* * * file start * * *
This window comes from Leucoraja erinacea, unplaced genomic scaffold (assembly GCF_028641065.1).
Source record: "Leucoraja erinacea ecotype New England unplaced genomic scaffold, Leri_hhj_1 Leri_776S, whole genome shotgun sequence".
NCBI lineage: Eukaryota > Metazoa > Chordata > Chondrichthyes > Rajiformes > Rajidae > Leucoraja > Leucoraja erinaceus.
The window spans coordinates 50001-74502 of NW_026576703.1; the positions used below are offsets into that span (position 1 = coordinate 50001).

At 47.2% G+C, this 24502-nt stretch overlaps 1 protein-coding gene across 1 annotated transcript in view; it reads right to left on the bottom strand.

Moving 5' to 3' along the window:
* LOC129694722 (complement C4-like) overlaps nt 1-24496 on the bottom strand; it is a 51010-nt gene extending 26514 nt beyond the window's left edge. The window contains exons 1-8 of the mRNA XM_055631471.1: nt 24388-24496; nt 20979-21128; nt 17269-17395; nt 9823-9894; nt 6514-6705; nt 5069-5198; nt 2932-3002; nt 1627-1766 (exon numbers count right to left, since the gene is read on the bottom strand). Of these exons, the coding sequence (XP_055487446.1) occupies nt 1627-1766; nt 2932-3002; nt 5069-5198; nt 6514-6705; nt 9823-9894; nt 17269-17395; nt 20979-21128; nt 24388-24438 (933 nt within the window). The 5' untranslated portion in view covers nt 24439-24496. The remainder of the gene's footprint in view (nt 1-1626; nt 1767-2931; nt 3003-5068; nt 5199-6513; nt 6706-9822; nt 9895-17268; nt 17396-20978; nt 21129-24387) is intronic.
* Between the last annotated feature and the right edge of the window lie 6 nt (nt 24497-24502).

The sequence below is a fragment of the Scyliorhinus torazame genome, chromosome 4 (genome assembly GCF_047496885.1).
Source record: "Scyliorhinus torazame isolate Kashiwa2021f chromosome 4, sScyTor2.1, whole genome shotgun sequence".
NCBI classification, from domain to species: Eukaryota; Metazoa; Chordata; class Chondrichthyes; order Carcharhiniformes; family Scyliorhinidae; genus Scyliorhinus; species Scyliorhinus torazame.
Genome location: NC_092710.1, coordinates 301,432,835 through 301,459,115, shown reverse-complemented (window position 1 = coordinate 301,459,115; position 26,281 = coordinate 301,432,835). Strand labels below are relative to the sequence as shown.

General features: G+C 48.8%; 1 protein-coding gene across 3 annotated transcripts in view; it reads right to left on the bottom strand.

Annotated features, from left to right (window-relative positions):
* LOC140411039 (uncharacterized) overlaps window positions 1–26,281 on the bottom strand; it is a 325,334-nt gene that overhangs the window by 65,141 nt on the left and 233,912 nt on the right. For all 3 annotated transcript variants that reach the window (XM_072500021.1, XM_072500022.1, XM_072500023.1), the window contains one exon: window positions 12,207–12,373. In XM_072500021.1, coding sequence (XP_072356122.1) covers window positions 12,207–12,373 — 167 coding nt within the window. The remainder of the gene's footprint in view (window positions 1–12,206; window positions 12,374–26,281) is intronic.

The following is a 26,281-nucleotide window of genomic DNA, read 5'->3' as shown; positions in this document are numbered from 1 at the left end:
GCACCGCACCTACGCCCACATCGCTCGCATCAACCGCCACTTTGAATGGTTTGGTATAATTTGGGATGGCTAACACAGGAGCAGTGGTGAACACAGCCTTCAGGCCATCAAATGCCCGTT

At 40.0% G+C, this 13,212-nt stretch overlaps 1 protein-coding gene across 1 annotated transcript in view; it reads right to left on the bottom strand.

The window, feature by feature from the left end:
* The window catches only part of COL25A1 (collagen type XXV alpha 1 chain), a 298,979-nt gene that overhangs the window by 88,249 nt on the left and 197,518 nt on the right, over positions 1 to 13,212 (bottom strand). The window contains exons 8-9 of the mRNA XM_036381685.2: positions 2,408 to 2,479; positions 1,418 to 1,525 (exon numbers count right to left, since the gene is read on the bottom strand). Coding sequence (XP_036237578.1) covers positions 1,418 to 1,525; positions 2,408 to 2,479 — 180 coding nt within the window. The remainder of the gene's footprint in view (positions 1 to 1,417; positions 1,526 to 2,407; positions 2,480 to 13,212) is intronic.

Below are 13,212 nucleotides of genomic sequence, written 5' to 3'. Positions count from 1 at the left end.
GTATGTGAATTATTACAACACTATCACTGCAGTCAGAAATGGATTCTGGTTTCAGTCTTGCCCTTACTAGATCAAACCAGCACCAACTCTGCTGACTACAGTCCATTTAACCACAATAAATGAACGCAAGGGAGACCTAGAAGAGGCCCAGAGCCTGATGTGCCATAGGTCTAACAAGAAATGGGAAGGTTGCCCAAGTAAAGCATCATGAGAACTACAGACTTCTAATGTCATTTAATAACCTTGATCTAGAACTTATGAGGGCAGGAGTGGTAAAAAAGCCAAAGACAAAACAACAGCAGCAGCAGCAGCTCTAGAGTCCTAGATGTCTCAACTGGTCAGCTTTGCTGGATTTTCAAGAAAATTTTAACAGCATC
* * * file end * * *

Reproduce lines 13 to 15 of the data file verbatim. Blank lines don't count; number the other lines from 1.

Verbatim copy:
General features: G+C 48.8%; 1 protein-coding gene across 3 annotated transcripts in view; it reads right to left on the bottom strand.

Annotated features, from left to right (window-relative positions):
* LOC140411039 (uncharacterized) overlaps window positions 1–26,281 on the bottom strand; it is a 325,334-nt gene that overhangs the window by 65,141 nt on the left and 233,912 nt on the right. For all 3 annotated transcript variants that reach the window (XM_072500021.1, XM_072500022.1, XM_072500023.1), the window contains one exon: window positions 12,207–12,373. In XM_072500021.1, coding sequence (XP_072356122.1) covers window positions 12,207–12,373 — 167 coding nt within the window. The remainder of the gene's footprint in view (window positions 1–12,206; window positions 12,374–26,281) is intronic.